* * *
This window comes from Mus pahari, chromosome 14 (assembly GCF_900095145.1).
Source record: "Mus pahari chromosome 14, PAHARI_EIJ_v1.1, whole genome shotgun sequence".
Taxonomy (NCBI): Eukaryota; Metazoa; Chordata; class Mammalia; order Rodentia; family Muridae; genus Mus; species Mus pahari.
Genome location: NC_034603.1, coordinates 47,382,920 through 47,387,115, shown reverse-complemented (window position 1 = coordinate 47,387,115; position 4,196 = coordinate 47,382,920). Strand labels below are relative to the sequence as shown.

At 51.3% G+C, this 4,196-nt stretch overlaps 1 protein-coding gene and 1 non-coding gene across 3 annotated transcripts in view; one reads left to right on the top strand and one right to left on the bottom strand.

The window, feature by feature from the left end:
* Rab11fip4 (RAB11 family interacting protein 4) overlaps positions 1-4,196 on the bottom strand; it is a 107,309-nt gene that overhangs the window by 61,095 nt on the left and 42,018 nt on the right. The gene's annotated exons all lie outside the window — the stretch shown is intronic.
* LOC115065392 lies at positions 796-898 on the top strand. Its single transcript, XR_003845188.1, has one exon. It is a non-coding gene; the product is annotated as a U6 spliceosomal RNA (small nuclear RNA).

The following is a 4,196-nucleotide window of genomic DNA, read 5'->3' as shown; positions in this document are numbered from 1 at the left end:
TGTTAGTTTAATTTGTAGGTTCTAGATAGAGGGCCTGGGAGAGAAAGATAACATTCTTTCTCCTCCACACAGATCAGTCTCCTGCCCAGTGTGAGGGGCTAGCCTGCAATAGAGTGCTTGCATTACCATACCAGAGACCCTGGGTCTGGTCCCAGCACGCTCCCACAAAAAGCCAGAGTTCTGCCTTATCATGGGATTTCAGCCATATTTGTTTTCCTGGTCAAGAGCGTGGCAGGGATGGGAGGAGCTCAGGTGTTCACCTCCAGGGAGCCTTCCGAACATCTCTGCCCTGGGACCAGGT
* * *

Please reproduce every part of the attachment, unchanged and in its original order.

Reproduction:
This window comes from Mus pahari, chromosome 14 (assembly GCF_900095145.1).
Source record: "Mus pahari chromosome 14, PAHARI_EIJ_v1.1, whole genome shotgun sequence".
Taxonomy (NCBI): Eukaryota; Metazoa; Chordata; class Mammalia; order Rodentia; family Muridae; genus Mus; species Mus pahari.
Genome location: NC_034603.1, coordinates 47,382,920 through 47,387,115, shown reverse-complemented (window position 1 = coordinate 47,387,115; position 4,196 = coordinate 47,382,920). Strand labels below are relative to the sequence as shown.

At 51.3% G+C, this 4,196-nt stretch overlaps 1 protein-coding gene and 1 non-coding gene across 3 annotated transcripts in view; one reads left to right on the top strand and one right to left on the bottom strand.

The window, feature by feature from the left end:
* Rab11fip4 (RAB11 family interacting protein 4) overlaps positions 1-4,196 on the bottom strand; it is a 107,309-nt gene that overhangs the window by 61,095 nt on the left and 42,018 nt on the right. The gene's annotated exons all lie outside the window — the stretch shown is intronic.
* LOC115065392 lies at positions 796-898 on the top strand. Its single transcript, XR_003845188.1, has one exon. It is a non-coding gene; the product is annotated as a U6 spliceosomal RNA (small nuclear RNA).

The following is a 4,196-nucleotide window of genomic DNA, read 5'->3' as shown; positions in this document are numbered from 1 at the left end:
TGTTAGTTTAATTTGTAGGTTCTAGATAGAGGGCCTGGGAGAGAAAGATAACATTCTTTCTCCTCCACACAGATCAGTCTCCTGCCCAGTGTGAGGGGCTAGCCTGCAATAGAGTGCTTGCATTACCATACCAGAGACCCTGGGTCTGGTCCCAGCACGCTCCCACAAAAAGCCAGAGTTCTGCCTTATCATGGGATTTCAGCCATATTTGTTTTCCTGGTCAAGAGCGTGGCAGGGATGGGAGGAGCTCAGGTGTTCACCTCCAGGGAGCCTTCCGAACATCTCTGCCCTGGGACCAGGT